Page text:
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Phytoestrogens are secondary plant metabolites that have received increasing attention for their bioactivity, in particular due to their structural and functional similarity to 17beta-estradiol. Although urinary and plasma phytoestrogens can be used as biomarkers for dietary intake, this is often not possible in large epidemiological studies or in the assessment of general exposure in free-living individuals. Accurate information about dietary phytoestrogens is therefore important, but there are very limited data concerning food contents. In this study was analyzed a comprehensive selection of tea, coffee, alcoholic beverages, nuts, seeds, and oils for their phytoestrogen content using a newly developed sensitive method based on LC-MS incorporating (13)C 3-labeled standards. Phytoestrogens were detected in all foods analyzed, although the contents in gin and bitter (beer) were below the limit of quantification (1.5 microg/100 g). Lignans were the main type of phytoestrogens detected. Tea and coffee contained up to 20 microg/100 g phytoestrogens and beer (except bitter) contained up to 71 microg/100 g, mainly lignans. As these beverages are commonly consumed, they are a main source of dietary lignans. The results published here will contribute to databases of dietary phytoestrogen content and allow a more accurate determination of phytoestrogen exposure in free-living individuals.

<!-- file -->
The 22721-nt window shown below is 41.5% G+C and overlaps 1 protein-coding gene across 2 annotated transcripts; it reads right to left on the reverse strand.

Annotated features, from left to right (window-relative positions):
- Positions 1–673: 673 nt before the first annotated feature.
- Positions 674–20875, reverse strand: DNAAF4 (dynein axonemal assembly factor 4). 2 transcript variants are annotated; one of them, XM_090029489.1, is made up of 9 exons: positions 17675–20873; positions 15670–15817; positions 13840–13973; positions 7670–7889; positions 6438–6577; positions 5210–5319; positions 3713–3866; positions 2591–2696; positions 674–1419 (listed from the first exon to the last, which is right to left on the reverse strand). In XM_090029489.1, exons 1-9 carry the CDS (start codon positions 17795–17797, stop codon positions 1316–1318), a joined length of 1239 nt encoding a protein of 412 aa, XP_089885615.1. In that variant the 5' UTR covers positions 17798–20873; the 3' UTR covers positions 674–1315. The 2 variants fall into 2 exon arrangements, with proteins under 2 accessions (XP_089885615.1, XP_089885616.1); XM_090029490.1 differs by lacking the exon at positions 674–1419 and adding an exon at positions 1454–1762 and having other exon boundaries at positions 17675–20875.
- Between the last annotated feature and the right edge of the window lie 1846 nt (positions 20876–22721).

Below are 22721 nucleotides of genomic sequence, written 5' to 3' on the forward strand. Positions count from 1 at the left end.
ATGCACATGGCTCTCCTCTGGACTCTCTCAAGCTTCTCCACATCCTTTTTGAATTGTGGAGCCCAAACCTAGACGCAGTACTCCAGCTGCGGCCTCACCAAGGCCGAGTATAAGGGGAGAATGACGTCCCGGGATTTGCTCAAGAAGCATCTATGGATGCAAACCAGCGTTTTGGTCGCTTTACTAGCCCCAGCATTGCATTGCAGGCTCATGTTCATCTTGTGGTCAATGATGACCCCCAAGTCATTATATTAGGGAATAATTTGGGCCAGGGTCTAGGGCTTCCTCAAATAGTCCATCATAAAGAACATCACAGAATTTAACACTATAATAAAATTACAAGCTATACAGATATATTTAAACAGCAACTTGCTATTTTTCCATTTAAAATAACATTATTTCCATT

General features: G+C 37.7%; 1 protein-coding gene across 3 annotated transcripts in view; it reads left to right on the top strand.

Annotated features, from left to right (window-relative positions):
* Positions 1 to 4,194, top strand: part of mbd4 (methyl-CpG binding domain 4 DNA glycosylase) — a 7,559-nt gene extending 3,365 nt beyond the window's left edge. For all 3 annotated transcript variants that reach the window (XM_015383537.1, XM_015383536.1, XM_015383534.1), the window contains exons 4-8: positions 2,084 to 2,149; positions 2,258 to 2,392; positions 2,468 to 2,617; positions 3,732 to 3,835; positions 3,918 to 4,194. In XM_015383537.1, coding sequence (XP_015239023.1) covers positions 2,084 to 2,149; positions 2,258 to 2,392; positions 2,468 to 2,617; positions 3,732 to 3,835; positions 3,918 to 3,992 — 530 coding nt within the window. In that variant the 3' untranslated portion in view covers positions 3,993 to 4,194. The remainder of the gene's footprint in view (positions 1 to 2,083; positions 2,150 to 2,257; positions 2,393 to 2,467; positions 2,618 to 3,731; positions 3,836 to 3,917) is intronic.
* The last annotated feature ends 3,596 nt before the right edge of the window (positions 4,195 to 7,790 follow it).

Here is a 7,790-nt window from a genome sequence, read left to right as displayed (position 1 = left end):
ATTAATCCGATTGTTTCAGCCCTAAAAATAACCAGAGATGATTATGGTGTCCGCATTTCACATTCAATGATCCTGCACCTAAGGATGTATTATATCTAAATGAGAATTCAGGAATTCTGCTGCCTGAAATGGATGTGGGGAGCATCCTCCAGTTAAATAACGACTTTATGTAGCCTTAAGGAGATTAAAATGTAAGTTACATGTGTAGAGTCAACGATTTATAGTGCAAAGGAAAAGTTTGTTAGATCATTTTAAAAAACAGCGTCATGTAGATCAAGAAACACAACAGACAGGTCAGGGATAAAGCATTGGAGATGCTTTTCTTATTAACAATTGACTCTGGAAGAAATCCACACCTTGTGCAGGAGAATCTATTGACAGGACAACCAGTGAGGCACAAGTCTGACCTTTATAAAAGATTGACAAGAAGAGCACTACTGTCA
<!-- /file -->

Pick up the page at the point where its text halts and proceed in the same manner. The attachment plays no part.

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Sesamin, a major sesame seed lignan, has many biological actions. The specific mechanisms for most of these actions as well as the full metabolic pathway of sesamin in humans are unclear. Two experiments were carried out to determine whether postprandial plasma enterolactone is related to sesamin concentration in sesame seeds and whether enterolactone is the major product of the in vitro fermentation of sesamin. Four subjects (3 women, 1 man) were given a single dose of sesame seeds after they consumed a low-lignan diet for 1 wk. Blood was collected at baseline and at time intervals after intake and plasma was analyzed for plant and mammalian lignan concentrations. Additionally, pure sesamin standard was incubated in vitro with human fecal inoculum to mimic the fermentation process in human gut. We calculated individual pharmacokinetic variables and found high interindividual variation in the plasma plant lignan concentrations. The mammalian lignan appearance rate in plasma shows that sesamin is a major precursor of enterolactone in vivo. In the in vitro experiment, enterolactone was the major metabolite and 3 intermediates were identified, allowing the elucidation of sesamin metabolism in humans. Enterolactone was the major metabolite of sesamin both in vivo and in vitro. The abundance of sesamin in sesame seeds indicates that they are a major food source of enterolactone precursors.